Author F. Scott Fitzgerald
Color in The Great Gatsby
The idea that women are meant to represent purity and virtue was popular during the 1920s. Women were mere accessories for men to use to display wealth and superiority.Many iconic authors use symbolism and motifs in their novels as a way to unveil the hidden personas of their characters, Author F. Scott Fitzgerald did just that in his novel The Great Gatsby. He employs the motif of color to expose the role of women in the 1920s society as seemingly innocent and as a commodity.
The vitality of wealth and money is most emphasized with the use of gold and silver to describe Daisy Buchanan and Jordan Baker. On the hottest day of the summer, Daisy invites Nick and Gatsby to lunch with her, Tom, and Jordan at her home in West Egg. Nick observes that “Daisy and Jordan lay upon an enormous couch, like silver idols weighing down their own white dresses…” (chapter 7, page 61) The narrator has shown a clear distaste for the money-hungry throughout the novel, by comparing Daisy and Jordan to silver idols, Nick implies that they are simply decorations to be exalted, like one would admire a trophy. This comparison is meant to rid the women of their humanity and to materialize them. Later on in the scene, the two women get ready to go to the city while Nick and Gatsby have a moment alone. In the short conversation, Nick comes to understand what kept men so infatuated with Daisy, “[her voice] was full of money that was the inexhaustible charm that rose and fell in it…high in a white palace the king's daughter, the golden girl. …” (chapter 7, page 65) The color gold represents luxury and wealth, and that is what Daisy is to these men, a monetary obsession. Gatsby sees Daisy as the ultimate prize, proof of a higher social standing. Fitzgerald’s use of the term “golden girl” is seen throughout the novel, many times referring to Daisy, to enforce that even the audience depicts Daisy as an object of wealth, propelling the theme of the hollowness of the upper class.
White is another color repeatedly used in the novel in association with women to reveal the ironic nature of people so corrupt hiding behind an innocent and pure facade. Nick makes his first visit to West Egg to have dinner with the Buchanans along with a young professional golfer, Jordan Baker. Nick, unfamiliar with the two women, attempts to gain a better insight of their character, “[s]ometimes [Daisy] and Miss Baker talked at once, unobtrusively and with a bantering inconsequence that was never quite chatter, that was as cool as their white dresses and their impersonal eyes in the absence of all desire.” (chapter 1, page 7) Nick observed how, though they spoke quite a lot, words like “unobtrusively”, insinuates that the conversations are of little substance. The comparison of empty conversations to the white clothes the women wore, “as cool as their white dresses…” , is used by Fitzgerald to expose the superficiality of Daisy and Jordan. Further on in the novel, after Gatsby’s death, Nick describes West Egg as a night scene by well-known Spanish Renaissance artist, “El Greco”. The narrator describes the painting for the reader, “[i]n the foreground four solemn men in dress suits are walking along the sidewalk with a stretcher on which lies a drunken woman in a white evening dress.” (chapter 9, page 97) Nick illustrates a drunken woman having to be carried out on a stretcher, calling out the hypocrisy of the West Egg population. The white evening dress in contrast to the laughably drunken woman wearing it shows the irony of someone caught in a dishonorable act attempting to come off to the world as upstanding and respectable. The innocence illustrated by the white evening dress is deceiving, a cover up for the immorality and superficiality.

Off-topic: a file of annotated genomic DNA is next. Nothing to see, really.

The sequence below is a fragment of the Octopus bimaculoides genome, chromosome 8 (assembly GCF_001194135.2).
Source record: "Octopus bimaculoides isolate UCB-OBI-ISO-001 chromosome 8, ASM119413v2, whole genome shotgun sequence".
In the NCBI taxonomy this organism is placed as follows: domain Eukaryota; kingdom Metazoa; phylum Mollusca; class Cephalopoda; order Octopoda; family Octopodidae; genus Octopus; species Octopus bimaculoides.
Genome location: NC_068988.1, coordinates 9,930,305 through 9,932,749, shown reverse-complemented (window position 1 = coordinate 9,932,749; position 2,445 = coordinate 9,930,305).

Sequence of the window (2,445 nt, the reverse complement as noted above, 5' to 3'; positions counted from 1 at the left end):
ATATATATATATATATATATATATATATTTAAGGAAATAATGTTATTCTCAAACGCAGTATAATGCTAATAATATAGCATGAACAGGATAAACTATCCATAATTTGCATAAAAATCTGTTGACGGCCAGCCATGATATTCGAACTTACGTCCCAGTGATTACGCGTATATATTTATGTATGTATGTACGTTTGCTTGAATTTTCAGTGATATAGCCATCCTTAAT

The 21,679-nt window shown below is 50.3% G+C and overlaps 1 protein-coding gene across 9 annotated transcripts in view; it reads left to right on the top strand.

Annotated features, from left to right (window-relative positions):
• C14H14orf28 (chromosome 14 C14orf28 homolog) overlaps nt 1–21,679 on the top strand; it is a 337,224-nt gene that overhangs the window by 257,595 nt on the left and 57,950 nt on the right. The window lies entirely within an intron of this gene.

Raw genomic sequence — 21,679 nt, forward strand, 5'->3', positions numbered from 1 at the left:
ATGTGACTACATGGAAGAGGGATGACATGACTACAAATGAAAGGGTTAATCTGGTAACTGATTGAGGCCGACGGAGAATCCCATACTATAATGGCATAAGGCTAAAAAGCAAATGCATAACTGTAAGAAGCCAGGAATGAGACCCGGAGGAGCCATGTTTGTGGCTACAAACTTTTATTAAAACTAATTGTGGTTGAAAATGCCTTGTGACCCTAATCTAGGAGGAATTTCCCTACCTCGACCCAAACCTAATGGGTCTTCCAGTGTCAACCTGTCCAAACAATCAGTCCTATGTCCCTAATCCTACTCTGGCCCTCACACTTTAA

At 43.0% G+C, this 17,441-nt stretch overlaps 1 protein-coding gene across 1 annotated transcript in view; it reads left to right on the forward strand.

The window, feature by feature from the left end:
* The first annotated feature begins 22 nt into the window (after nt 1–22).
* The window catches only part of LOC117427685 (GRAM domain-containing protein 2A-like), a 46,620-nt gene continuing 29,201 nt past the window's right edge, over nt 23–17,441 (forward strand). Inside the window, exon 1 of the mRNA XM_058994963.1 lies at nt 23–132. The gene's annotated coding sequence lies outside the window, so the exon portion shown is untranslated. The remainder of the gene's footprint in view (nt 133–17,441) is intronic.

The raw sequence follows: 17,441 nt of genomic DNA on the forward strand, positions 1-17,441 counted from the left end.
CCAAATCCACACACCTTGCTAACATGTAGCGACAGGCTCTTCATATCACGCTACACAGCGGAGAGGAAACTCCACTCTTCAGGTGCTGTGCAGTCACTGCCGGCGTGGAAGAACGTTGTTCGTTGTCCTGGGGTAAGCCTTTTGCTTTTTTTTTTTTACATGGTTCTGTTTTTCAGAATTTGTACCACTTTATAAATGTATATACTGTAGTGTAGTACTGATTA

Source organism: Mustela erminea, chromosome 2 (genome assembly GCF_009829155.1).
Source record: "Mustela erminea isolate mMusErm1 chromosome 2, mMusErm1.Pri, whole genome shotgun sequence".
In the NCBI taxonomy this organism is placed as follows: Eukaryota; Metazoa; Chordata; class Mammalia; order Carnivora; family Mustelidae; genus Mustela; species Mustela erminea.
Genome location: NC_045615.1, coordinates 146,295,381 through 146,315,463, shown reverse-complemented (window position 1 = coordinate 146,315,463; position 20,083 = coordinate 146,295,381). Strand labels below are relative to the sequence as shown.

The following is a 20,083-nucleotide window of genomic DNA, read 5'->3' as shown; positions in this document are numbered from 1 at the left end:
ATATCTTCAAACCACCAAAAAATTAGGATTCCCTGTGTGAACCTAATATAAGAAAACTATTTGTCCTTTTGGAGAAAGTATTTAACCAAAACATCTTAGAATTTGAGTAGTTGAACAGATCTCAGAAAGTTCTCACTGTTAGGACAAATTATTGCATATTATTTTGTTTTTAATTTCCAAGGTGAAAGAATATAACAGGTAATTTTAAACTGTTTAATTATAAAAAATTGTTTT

F. Scott Fitzgerald used color to objectify the very morally bankrupt women of the Jazz Age. The colors gold and silver symbolize materialism, luxury, and the toxicity of wealth, characterizing Daisy Buchanan and Jordan Baker as hollow and ultimately deceiving. White represents innocence and delicate beauty, but when associated with the women in the story, the color develops a new layer of meaning, superficiality, and emptiness.